• In all these products, whether iron bridges, locomotives, automobiles, telescopes, cottages, airport-hangars, funicular railways, skyscrapers, or children's toys, the will towards a new style expresses itself. The similarity of these examples to the new creations in art consists in the same striving for clear, pure form which expresses truth in the objects.
    • quote from 'The will to Style', in Dutch art-magazine De Stijl February-March 1922; as quoted in 'Theo van Doesburg', Joost Baljeu, Studio Vista, London 1974, p. 123
  • Dada is able to mobilize the optical and dimensional static viewpoint which keeps us imprisoned in our [three-dimensional] illusions. Thus it became possible tp perceive the entire prism of the world instead of just one facet at a time. In this connection Dada is one of the strongest manifestations of the fourth dimension, transposed onto the subject.. ..Dada is 'yes-no', a bird on four legs, a ladder without steps, a square without angels. Dada possesses as many positives as negatives. To think that Dada simply means destruction is to misunderstand life, of which Dada is the expression.
    • 'What is Dada?????????????????', in De Stijl, The Hague, 1923; as quoted in "Theo van Doesburg", Joost Baljeu, Studio Vista, London 1974, p. 134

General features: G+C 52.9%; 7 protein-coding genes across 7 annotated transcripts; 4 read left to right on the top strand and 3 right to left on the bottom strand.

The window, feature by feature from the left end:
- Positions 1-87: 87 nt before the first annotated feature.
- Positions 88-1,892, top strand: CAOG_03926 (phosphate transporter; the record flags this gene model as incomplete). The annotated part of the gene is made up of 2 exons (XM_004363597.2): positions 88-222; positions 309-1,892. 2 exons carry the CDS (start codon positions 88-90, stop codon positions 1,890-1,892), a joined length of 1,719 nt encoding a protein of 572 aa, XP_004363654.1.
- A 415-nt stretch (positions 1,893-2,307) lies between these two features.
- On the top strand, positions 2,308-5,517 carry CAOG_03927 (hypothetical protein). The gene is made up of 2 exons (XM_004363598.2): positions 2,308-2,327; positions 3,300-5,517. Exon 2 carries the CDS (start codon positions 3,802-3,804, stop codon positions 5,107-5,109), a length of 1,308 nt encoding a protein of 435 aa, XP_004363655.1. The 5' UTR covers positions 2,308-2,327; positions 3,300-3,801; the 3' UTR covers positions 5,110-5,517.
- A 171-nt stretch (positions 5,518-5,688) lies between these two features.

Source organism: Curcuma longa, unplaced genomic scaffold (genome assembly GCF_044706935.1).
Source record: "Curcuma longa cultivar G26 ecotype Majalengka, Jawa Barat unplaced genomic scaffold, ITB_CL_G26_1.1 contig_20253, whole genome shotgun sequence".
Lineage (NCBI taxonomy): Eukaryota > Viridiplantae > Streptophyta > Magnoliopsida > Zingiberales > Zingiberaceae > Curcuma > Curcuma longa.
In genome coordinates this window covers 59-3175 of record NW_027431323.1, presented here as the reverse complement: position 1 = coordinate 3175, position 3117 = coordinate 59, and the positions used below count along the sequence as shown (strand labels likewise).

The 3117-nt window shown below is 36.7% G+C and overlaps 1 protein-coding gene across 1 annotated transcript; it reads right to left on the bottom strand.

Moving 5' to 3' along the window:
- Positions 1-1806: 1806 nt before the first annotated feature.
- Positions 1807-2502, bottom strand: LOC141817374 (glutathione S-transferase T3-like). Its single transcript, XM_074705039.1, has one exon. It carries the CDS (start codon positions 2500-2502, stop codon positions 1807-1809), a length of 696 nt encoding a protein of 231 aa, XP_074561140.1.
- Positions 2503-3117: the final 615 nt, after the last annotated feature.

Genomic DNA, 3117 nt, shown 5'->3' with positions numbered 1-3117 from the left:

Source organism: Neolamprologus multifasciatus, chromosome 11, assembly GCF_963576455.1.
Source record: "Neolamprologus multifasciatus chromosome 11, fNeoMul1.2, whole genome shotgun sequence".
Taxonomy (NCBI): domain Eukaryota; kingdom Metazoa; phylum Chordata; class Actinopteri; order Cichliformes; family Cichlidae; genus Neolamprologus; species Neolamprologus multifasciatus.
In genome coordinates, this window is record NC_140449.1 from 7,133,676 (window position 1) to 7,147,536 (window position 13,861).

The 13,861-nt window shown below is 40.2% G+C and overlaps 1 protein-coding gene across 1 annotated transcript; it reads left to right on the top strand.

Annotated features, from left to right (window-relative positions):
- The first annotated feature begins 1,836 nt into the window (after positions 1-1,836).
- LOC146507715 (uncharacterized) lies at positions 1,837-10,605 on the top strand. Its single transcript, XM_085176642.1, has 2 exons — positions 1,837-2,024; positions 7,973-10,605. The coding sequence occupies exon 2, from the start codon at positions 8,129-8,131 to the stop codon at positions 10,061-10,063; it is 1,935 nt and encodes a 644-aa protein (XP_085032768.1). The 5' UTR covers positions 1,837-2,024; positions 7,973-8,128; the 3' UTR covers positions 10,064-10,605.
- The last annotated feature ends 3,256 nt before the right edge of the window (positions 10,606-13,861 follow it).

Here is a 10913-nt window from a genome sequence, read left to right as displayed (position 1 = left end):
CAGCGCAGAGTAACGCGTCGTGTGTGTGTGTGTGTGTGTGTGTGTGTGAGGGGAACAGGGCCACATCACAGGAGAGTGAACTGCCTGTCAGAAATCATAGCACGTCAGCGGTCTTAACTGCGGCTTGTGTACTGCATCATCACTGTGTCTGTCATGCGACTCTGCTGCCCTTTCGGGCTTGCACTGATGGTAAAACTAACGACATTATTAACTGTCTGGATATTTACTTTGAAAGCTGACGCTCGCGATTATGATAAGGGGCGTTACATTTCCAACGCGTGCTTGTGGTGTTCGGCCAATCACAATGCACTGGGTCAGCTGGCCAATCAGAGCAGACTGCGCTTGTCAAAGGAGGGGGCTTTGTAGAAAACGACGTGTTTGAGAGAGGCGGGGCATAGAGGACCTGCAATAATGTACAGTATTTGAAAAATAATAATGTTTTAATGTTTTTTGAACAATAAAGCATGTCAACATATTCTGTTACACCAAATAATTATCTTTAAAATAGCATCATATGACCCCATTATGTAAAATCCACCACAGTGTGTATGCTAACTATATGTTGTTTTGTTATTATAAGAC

• It must be emphasized that in seeing a work of art that has been composed by precise means, the viewer does not perceive dominant details. His impression is one of perfect balance to which all the parts contribute, an impression which not only applies to the parts as such, but is transmitted also to the relation existing between the work of art and the viewer. Although it is very difficult to express in words the effect of a work of art, it may be said that the viewer’s deepest impression can best be defined as the achievement of a balance between objective meaning and subjective meaning, both directly penetrated by awareness. He has a sensation of height and of depth which are no longer in any way bound to natural conditions or to spatial dimensions, a sensation which places the viewer in a state of consciousness harmony. [1922]
    • quote from: 'Grundbegriffe der neuen Gestaltenden Kunst', essay by Van Doesburg (published between 1921-23 in De Stijl) - last Chapter; as quoted in 'Fifty Years of Accomplishment, From Kandinsky to Jackson Pollock', by Michel Seuphor, Dell Publishing Co. 1964, p. 85-86
  • Quite possibly this aesthetic contemplation coincides with religious feeling or with the uplift of the religious spirit, since in a work of art it is the deepest inwardness that expresses itself. It is necessary however, to bear in mind the essential distinction that the contemplation or uplift in art – i. e., the experience of pure art – contains nothing dreamy or vague. It is exactly the contrary; true artistic experience is altogether real and conscious